Task Analysis

[The text was extremely user-friendly, straight-forward and clear. I am presenting the information in a format that is useful for connecting and organizing the elements for recall.]

Task analysis is defined as a “collection of procedures for defining the content of an instructional unit” (Morrison, Ross, Kalman, & Kemp, 2011, p. 78)

Three techniques are utilized:

1. Topic Analysis – well suited for defining cognitive knowledge. Defines the facts, concepts, principles, and rules that will make up the final instruction (Morrison et al., 2011, p. 79)

Includes the following steps:
• Review the analysis, and identify the different content structures (facts, concepts, principles, interpersonal skills, and attitudes).
Group related facts, concepts, principles, interpersonal skills, and attitudes.
• Arrange the various components into a logical, sequential order.
• Prepare the final outline to represent your task analysis” (Morrison et al., 2011, p. 82)

2. Procedural Analysis – used for psychomotor tasks, job tasks, or cognitive sequences involving a series of steps (Morrison et al., 2011, p. 79); Observable and unobservable

Each step of analysis includes three questions:
• What does the learner do?
• What does the learner need to know to do this step?
• What cues (tactile, smell, visual, etc.) inform the learner that there is a problem, the step is done, or a different step is needed (p. Morrison et al., 2011, 84)

Cognitive task analysis – identifies those covert cognitive operations associated with the overt behaviors we can easily observe. The authors state that this analysis is “beyond the scope of the book,” but suggested a “talk-aloud protocol” to enhance the procedural analysis. The talk-aloud protocol consists of asking the SME to “verbally describe each action and step as it is performed.” (Morrison et al., 2011, p. 88)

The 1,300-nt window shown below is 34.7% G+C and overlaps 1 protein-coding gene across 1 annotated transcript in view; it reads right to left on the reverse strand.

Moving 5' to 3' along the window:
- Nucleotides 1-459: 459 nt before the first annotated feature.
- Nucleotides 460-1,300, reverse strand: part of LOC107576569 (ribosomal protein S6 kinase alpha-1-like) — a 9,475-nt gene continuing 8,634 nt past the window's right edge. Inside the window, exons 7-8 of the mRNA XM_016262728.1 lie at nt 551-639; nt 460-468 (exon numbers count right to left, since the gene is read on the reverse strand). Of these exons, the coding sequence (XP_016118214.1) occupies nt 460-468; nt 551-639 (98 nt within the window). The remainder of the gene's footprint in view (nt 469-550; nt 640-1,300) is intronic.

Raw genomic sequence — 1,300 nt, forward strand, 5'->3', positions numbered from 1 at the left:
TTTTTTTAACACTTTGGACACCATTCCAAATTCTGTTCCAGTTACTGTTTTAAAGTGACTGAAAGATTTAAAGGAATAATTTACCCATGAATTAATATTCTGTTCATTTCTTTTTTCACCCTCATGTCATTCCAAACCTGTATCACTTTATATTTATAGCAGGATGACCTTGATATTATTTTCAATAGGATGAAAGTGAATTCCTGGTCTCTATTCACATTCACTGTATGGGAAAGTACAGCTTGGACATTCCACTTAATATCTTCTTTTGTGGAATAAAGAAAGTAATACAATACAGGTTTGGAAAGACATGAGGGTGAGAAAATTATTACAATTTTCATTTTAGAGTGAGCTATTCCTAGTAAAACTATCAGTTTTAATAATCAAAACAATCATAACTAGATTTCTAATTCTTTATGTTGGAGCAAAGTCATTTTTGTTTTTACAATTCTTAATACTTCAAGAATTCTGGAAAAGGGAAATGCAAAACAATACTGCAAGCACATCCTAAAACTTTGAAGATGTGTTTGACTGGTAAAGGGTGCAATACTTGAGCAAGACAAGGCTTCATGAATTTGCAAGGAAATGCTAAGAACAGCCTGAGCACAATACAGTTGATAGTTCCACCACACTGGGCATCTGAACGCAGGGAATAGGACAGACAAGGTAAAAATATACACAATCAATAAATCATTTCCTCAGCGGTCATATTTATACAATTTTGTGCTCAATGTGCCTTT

3. Critical Incident Method – useful for analyzing interpersonal skills

Critical Incident Interview is based on three types of information:
• What were the conditions before, during and after the incident?
• What did you do?
• How did this incident help you reach or prevent you from reaching your goal?

Primhoff suggested two questions:
• Ask the SME to identify 3 instances when he/she was successful doing the task;
• Ask the SME to identify 3 instances when he/she was not successful doing the task (Morrison et al., 2011, p. 91)

Lynn Munoz


Morrison, G. R., Ross, S. M., Kalman, H. K., & Kemp, J. E. (2011). Task analysis. In Designing effective instruction (6th ed.) (pp. 76-105). Hoboken, NJ: John Wiley & Sons.
Date Modified: 21 Jan 11    2:36 PM MST


Leave a Reply

Fill in your details below or click an icon to log in:

WordPress.com Logo

You are commenting using your WordPress.com account. Log Out / Change )

Twitter picture

You are commenting using your Twitter account. Log Out / Change )

Facebook photo

You are commenting using your Facebook account. Log Out / Change )

Google+ photo

You are commenting using your Google+ account. Log Out / Change )

Connecting to %s